jeudi 21 avril 2016

The Mandarins by Simone de Beauvoir (1954)


Despite the overwhelming consensus amongst its readers (from its initial publication in 1954 to present times) that “The Mandarins” by Simone de Beauvoir is a “classic” novel, mixed assessments of its literary value persist. Divergent views are inevitable, in part, because “The Mandarins” overlays political opinion, historical detail and philosophical debate on to the fictional form. For many readers, including myself, too much is being asked of the novel: the large political and sociological problematics that occupy so much of this book undermine the storyline and the psychological rendering of character, making the novel, at times, tedious. Some reviewers find “The Mandarins” to be a soapbox for political ideas or an apologetic for Stalinism and not at all a genuine work of fiction that seeks to understand how people experience a complex world. Critic Norman Podhoretz writes in 1956 that the novel is essentially just a critique of American capitalism. Unfair! The book is more nuanced than that: many of the characters in the novel struggle with the problem of divided loyalties. They ask if one can maintain one’s allegiance to an ideology that has been thoroughly compromised, and at what cost. I prefer critic Anna Banti’s contention that “The Mandarins” is really “an essay that is novelized”, where characters struggle with complex issues.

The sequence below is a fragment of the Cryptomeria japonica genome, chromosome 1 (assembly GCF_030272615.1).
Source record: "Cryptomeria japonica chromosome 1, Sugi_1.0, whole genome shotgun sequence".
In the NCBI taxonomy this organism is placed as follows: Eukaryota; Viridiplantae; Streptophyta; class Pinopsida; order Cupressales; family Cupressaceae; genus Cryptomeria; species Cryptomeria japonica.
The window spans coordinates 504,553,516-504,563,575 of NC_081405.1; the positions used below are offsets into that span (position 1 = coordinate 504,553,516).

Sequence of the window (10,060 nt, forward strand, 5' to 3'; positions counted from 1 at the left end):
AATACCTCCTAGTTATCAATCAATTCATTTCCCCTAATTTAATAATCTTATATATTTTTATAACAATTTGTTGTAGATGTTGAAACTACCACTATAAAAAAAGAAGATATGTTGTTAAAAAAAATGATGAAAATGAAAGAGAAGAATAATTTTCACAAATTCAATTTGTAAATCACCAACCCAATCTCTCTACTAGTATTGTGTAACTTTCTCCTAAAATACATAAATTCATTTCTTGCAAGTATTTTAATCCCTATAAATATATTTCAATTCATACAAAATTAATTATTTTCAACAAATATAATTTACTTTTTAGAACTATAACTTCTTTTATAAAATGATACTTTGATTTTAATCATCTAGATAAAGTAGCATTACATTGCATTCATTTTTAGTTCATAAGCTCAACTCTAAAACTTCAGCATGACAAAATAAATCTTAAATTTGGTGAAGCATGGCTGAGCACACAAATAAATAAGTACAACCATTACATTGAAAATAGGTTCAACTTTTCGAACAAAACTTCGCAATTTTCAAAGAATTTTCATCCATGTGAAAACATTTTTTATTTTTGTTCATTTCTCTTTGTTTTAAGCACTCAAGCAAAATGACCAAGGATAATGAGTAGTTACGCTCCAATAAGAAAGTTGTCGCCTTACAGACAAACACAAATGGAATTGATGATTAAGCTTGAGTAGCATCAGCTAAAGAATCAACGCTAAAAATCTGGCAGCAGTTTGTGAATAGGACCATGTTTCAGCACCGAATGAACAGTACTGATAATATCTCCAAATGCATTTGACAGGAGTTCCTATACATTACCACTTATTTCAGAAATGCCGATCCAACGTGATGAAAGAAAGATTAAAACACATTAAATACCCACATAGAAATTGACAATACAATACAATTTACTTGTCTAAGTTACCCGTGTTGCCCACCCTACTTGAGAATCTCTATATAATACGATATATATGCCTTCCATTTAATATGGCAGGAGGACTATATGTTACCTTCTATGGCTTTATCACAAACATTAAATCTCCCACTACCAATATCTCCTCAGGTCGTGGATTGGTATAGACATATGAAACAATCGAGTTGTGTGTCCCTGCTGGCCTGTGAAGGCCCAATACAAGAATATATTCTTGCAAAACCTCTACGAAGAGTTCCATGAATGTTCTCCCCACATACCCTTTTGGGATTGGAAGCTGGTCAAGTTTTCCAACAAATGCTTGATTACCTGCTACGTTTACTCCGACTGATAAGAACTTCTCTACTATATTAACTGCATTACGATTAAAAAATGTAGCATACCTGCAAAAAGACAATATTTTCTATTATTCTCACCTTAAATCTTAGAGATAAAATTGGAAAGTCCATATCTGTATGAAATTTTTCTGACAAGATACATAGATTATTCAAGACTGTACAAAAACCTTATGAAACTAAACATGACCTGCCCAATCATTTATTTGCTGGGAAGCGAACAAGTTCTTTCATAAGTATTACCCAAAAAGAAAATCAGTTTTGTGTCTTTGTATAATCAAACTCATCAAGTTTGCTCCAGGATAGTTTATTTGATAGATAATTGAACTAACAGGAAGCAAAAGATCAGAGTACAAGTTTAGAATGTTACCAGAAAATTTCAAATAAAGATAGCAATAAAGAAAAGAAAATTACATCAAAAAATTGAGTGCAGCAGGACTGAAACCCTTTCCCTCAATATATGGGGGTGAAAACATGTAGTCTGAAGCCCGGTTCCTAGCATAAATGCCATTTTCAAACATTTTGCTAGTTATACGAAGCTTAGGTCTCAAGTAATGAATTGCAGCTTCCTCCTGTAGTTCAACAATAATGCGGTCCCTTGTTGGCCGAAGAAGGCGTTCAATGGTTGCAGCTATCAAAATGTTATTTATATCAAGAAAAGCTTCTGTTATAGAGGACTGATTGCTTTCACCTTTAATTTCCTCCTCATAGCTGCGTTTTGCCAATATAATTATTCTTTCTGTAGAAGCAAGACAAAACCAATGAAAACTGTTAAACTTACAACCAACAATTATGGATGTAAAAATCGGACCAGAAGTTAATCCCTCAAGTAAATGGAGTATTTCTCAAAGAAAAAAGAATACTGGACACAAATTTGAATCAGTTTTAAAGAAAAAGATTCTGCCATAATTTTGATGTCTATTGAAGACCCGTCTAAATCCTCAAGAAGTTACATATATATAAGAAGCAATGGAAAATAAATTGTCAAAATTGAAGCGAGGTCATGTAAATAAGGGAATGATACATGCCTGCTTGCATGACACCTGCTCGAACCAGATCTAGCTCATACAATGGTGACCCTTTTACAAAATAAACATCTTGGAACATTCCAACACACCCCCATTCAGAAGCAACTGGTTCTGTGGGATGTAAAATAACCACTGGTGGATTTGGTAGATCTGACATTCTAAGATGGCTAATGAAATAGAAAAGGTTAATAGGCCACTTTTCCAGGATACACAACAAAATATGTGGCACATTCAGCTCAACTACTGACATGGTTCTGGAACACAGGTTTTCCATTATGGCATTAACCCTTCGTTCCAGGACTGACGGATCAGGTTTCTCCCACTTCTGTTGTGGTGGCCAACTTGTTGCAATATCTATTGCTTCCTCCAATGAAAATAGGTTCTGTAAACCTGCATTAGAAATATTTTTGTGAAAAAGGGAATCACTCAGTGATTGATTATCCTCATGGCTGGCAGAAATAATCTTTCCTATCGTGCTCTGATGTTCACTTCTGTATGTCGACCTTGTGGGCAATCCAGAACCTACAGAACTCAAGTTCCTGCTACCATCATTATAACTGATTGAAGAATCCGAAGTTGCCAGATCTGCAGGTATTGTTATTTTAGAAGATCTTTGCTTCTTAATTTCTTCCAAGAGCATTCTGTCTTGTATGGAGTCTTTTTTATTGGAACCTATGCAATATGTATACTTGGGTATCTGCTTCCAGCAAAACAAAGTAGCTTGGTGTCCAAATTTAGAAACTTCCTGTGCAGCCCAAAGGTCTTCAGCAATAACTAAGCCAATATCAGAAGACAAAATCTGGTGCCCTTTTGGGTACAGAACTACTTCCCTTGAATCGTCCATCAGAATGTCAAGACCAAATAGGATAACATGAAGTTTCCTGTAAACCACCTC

As simply a novel, a work of the imagination, free of polemical intent, some readers still find it wanting.  On Good Reads, I read comments like, “It is a big, baggy thing in need of an editor and a plot arc” and “the novel is full of flat characters whose voices are scarcely distinguishable, awkward dialogue and insipidly clunky internal monologue”. I, too, admit to finding the characterization sometimes tedious: too much time is spent watching Paula lose herself to mental illness, Nadine to adolescent angst, and Anne to self-doubt. However, the novel offers us a chance to see how people in post-war France and to some extent America (Anne spends time with her American lover Lewis in the United States) were beginning to react to changing social and sexual mores.
I would suggest that while “The Mandarins” is too long (700 pages) and repetitive, lacks a plotline and is short of suspense (although a murder takes place in the penultimate chapter but is oddly immediately forgotten), the work remains important. German reviewer Francois Bondy speaks for many of us when he writes that this book is really a “roman a clef” and should be read as a complement to de Beauvoir’s memoirs, a record of an important cultural movement rather than purely as a work of fiction.

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